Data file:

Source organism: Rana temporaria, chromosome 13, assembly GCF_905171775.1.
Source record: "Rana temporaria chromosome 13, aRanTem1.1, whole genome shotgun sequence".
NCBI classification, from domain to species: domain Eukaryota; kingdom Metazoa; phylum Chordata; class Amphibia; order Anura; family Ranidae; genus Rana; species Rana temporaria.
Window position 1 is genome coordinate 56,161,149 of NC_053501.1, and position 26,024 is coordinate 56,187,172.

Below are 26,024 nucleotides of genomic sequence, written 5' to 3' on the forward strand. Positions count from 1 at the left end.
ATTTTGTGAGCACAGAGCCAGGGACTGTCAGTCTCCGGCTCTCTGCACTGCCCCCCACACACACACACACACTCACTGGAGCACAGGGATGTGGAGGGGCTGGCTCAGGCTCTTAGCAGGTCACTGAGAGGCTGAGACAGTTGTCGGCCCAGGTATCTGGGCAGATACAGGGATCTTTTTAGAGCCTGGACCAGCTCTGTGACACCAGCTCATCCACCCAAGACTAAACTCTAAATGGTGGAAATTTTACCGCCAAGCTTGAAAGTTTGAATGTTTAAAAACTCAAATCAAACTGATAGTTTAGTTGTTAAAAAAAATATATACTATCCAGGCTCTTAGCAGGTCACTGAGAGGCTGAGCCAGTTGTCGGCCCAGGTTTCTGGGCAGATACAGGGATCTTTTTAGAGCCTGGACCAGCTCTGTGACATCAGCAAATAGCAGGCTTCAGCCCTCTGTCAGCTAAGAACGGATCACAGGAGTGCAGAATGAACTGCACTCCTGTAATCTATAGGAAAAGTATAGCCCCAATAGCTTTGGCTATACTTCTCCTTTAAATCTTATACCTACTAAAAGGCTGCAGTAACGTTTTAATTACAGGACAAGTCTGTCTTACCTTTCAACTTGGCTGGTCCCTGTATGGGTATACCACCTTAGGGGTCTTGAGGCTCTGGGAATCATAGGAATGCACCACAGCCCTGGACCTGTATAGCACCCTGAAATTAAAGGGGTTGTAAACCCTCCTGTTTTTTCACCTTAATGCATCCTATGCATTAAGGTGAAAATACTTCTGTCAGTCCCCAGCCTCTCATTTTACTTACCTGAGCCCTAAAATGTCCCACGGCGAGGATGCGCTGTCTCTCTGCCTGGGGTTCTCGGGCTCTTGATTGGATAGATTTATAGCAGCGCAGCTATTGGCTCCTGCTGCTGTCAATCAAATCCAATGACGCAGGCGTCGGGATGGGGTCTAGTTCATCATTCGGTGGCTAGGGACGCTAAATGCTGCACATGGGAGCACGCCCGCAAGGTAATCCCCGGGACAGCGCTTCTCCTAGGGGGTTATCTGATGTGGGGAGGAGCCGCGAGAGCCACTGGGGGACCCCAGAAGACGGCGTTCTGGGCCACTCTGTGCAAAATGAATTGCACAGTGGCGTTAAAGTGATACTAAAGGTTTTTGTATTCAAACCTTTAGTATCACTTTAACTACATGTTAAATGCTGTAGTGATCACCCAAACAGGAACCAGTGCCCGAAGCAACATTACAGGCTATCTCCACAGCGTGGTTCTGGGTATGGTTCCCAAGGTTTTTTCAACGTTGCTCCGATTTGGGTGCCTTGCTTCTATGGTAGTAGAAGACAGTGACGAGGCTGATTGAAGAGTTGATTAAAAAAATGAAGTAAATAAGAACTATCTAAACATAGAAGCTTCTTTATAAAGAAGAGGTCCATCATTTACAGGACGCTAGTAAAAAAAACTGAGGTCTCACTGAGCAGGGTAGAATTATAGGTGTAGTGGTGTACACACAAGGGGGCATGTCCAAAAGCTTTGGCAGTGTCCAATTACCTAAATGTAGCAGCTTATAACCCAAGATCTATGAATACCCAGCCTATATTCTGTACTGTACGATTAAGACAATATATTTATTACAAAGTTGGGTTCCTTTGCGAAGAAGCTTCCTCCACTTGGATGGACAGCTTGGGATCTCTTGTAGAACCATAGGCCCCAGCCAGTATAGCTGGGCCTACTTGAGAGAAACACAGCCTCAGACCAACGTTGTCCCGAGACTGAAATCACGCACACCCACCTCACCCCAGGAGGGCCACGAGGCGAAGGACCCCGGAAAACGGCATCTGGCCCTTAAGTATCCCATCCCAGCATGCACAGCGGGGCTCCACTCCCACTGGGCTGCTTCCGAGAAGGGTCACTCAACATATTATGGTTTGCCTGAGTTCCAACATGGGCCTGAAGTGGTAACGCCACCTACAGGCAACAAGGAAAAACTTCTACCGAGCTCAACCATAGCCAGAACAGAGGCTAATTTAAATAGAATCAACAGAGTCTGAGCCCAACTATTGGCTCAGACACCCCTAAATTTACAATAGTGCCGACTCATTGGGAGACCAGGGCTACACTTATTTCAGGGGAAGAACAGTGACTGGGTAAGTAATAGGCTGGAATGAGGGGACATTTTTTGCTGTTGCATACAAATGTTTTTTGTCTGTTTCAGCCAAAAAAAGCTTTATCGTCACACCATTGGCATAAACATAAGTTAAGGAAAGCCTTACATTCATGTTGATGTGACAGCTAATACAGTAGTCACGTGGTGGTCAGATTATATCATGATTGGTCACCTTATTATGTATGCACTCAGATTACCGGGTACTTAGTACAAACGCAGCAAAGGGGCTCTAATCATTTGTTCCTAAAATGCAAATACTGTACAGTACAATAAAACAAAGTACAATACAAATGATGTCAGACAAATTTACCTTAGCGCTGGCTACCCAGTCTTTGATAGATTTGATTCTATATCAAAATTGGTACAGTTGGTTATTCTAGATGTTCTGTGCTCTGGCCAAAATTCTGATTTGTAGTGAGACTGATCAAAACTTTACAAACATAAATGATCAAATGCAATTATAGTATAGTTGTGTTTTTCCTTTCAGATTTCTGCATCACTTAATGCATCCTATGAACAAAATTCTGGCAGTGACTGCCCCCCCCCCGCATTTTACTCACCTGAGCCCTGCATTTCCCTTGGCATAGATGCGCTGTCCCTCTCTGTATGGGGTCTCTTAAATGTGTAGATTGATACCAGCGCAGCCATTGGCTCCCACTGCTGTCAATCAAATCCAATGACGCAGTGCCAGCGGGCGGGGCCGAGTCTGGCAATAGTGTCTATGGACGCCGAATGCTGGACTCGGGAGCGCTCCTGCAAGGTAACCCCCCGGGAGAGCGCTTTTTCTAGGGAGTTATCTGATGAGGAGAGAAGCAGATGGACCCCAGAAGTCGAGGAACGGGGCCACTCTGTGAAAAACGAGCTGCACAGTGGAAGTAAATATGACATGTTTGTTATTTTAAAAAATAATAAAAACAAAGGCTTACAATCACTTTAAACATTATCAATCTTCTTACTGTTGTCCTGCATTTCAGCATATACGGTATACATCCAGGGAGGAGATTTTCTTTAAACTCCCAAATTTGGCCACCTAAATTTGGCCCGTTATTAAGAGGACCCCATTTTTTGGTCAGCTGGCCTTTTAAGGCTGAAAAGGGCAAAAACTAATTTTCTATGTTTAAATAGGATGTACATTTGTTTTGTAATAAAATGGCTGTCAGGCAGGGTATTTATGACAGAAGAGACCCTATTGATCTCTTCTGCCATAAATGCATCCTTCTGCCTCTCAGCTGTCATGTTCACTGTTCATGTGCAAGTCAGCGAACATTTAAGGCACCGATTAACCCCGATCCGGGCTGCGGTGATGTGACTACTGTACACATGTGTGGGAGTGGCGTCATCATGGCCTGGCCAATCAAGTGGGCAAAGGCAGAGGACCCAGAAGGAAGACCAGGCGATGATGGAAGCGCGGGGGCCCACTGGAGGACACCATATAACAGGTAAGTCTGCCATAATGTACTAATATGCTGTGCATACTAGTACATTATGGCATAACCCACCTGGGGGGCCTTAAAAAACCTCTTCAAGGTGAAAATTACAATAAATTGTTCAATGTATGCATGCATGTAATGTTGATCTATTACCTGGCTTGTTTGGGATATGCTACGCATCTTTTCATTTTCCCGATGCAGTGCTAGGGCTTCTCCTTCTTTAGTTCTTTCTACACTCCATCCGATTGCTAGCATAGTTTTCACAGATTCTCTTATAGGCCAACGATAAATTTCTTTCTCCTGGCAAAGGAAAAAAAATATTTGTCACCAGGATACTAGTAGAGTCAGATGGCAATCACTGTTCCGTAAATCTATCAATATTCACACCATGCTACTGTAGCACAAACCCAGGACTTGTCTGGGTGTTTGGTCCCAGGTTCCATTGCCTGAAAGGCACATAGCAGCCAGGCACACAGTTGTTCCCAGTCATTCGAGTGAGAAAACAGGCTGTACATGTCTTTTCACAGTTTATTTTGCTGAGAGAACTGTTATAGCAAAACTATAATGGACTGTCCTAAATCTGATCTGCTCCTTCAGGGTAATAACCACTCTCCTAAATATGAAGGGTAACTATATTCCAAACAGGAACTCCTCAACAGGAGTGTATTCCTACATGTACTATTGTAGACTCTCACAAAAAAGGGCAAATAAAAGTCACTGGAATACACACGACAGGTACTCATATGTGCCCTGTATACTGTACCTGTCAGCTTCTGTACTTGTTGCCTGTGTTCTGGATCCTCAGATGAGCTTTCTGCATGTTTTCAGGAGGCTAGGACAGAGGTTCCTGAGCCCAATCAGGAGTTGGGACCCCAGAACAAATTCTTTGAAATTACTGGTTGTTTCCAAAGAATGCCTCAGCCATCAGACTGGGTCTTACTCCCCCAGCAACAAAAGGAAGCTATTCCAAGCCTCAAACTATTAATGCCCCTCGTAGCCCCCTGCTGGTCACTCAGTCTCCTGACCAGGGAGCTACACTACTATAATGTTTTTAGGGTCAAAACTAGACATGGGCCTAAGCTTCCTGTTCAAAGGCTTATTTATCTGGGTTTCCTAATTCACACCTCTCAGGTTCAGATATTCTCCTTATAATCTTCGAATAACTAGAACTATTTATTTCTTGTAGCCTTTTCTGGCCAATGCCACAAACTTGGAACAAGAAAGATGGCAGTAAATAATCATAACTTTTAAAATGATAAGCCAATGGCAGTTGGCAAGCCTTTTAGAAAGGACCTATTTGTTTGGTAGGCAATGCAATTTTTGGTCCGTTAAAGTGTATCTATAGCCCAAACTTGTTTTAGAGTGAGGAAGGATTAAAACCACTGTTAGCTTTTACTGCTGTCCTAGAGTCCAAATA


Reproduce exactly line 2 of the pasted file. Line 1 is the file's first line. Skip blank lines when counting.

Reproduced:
Source record: "Rana temporaria chromosome 13, aRanTem1.1, whole genome shotgun sequence".